barbarians, as the Belgian king Leopold II was very much an active
player in the partitioning of Africa, and very much showed the example
for others with his overtly ambitious projects in the Congo Free State.
But I can live with this. The included African tribes, especially the
Mahdists and the Ethiopians, is set up strategically superbly, and is a
really hard nut to crack for the European tribes. Very challenging, and
quite realistically set up.
Units - Section Sub-total: 5/5
of the units are very clearly set up as either defensive or offensive
units, and a few in between. This is very intelligently done, so that
there are very few units you will choose not to build. I picked my
favorites, though. Some units are events generated and nation specific.
Germans get "preussers", English "gold-diggers" -and the French get
"nameless men" from the foreign legion. Some units, like the explorer,
is most useful in the beginning, but useless later in the game. I would
personally have liked to see a more offensive explorer type a la H.M.
One favorite tactic of mine, was the
Howitzer-Maxim Gun-Engineer tactic. In order to get close enough to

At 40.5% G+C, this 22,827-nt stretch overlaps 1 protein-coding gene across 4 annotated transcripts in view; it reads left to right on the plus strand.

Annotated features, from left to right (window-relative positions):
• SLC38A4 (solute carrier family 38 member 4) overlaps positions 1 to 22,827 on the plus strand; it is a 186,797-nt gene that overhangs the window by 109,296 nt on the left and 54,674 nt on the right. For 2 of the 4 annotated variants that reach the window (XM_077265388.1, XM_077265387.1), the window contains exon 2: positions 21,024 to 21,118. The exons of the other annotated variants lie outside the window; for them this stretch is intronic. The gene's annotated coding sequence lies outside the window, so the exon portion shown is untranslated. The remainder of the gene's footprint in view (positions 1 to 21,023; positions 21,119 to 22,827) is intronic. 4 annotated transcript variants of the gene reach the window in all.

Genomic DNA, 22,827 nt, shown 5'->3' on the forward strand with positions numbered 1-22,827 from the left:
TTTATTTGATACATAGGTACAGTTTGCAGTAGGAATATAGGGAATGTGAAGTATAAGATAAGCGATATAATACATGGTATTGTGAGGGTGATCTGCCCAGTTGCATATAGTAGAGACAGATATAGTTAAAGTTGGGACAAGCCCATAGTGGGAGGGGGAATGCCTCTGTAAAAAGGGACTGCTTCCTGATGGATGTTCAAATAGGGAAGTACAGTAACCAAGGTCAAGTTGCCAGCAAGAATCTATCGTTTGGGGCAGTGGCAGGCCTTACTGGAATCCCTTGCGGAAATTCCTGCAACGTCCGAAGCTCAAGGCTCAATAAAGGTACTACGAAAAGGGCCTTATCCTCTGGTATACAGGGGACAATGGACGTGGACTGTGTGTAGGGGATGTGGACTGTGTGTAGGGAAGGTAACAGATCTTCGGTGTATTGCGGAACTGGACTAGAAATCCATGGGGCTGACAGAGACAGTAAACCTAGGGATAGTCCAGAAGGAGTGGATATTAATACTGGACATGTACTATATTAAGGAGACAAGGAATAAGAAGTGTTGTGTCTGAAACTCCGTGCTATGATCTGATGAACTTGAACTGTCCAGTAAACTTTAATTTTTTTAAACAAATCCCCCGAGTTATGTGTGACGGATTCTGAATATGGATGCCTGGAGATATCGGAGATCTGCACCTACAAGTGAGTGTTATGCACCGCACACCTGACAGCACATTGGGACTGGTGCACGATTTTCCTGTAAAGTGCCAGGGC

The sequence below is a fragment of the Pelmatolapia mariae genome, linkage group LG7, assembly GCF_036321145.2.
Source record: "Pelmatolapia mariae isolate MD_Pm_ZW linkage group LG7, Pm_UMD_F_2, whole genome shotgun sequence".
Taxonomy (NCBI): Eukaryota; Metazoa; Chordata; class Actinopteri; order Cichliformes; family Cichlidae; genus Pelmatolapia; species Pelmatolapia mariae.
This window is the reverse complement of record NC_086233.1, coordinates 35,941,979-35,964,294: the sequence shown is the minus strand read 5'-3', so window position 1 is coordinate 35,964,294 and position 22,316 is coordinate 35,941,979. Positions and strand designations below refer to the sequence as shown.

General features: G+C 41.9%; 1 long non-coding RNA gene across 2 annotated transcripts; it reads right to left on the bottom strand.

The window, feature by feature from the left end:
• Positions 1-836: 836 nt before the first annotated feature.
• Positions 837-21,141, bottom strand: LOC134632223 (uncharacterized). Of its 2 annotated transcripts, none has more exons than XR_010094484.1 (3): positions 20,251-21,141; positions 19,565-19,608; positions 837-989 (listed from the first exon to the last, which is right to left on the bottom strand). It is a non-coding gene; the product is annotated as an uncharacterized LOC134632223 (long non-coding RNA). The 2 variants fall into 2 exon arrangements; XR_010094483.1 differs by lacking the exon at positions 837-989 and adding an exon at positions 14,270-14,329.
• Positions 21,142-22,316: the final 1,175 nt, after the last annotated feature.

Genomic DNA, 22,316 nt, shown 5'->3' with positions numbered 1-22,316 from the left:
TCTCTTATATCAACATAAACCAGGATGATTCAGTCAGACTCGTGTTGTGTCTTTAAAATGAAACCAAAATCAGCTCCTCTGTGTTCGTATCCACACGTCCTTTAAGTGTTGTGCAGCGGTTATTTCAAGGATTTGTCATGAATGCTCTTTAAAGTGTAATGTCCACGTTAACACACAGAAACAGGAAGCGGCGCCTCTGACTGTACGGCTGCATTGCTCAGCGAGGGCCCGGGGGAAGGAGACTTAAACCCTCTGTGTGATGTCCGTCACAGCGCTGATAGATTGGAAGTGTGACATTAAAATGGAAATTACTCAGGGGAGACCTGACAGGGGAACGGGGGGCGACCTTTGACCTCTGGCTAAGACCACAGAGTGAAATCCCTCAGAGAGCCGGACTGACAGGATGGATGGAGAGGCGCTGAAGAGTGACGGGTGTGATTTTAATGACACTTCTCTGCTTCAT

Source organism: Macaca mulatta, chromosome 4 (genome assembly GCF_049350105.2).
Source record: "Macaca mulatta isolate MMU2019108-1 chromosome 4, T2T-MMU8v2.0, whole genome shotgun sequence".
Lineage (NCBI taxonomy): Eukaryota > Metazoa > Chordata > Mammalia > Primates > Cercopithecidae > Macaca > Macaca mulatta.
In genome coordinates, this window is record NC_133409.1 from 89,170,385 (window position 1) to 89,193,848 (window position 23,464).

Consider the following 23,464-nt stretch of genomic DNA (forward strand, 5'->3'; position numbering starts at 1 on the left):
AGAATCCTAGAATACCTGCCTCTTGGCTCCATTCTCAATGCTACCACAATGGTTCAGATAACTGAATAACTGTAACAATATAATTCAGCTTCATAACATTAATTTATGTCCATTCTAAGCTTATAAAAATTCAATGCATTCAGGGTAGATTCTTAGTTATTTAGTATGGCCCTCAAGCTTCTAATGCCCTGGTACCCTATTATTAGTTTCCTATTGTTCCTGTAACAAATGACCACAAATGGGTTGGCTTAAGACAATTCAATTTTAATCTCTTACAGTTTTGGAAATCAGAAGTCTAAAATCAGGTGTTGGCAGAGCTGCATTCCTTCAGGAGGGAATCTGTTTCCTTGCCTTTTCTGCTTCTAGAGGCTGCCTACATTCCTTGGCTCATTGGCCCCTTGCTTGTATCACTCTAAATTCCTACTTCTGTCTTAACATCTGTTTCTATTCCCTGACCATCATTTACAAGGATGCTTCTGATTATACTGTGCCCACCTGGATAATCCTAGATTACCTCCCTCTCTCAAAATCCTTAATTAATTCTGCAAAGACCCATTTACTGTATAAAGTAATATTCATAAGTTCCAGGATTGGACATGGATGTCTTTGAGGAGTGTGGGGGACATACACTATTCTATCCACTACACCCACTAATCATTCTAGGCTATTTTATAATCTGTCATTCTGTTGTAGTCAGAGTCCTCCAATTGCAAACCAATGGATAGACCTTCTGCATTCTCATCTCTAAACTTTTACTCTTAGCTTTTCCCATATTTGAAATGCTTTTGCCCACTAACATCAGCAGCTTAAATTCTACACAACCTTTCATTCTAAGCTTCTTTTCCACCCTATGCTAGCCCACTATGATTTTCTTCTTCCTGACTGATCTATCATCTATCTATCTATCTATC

take any of the cities in this game, without too many casualties, you
need to carefully position units in fortresses along with
high-defensive units such as veteran Gatling Guns or Maxim Guns.
Otherwise those Mahdist and Ethiopian Horsemen will keep coming forever
charging, and you will lose your weak-defendants on end. As you can
stack units in the fortresses, you can actually win wars without even a
single casualty, using this strategy. Railroads speed up this approach,
and proves extremely beneficial, as always.
The strategy and combination/balance of units is in my opinion superb. Graphics wise the units are very nicely done.
Research - - Section Sub-total: 4/5
The tech tree was partly altered to suit the theme, while most of the
classic tech tree remains unaltered. The rate for tech development was